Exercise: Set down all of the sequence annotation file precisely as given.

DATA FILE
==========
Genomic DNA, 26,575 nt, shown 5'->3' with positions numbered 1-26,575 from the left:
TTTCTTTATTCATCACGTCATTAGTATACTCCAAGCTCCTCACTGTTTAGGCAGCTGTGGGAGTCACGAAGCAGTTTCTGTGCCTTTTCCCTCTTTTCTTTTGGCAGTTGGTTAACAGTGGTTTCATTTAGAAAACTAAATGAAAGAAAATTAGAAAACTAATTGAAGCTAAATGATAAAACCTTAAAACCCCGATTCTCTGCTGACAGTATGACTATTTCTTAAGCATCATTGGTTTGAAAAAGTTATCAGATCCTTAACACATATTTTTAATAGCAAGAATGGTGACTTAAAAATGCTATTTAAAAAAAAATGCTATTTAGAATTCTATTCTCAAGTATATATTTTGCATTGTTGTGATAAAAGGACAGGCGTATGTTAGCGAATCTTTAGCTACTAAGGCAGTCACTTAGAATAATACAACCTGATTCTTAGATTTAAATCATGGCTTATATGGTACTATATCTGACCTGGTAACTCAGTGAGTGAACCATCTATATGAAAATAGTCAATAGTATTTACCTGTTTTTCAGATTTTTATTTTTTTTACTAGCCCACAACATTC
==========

Genomic DNA, 26,575 nt, shown 5'->3' with positions numbered 1-26,575 from the left:
TTTCTTTATTCATCACGTCATTAGTATACTCCAAGCTCCTCACTGTTTAGGCAGCTGTGGGAGTCACGAAGCAGTTTCTGTGCCTTTTCCCTCTTTTCTTTTGGCAGTTGGTTAACAGTGGTTTCATTTAGAAAACTAAATGAAAGAAAATTAGAAAACTAATTGAAGCTAAATGATAAAACCTTAAAACCCCGATTCTCTGCTGACAGTATGACTATTTCTTAAGCATCATTGGTTTGAAAAAGTTATCAGATCCTTAACACATATTTTTAATAGCAAGAATGGTGACTTAAAAATGCTATTTAAAAAAAAATGCTATTTAGAATTCTATTCTCAAGTATATATTTTGCATTGTTGTGATAAAAGGACAGGCGTATGTTAGCGAATCTTTAGCTACTAAGGCAGTCACTTAGAATAATACAACCTGATTCTTAGATTTAAATCATGGCTTATATGGTACTATATCTGACCTGGTAACTCAGTGAGTGAACCATCTATATGAAAATAGTCAATAGTATTTACCTGTTTTTCAGATTTTTATTTTTTTTACTAGCCCACAACATTC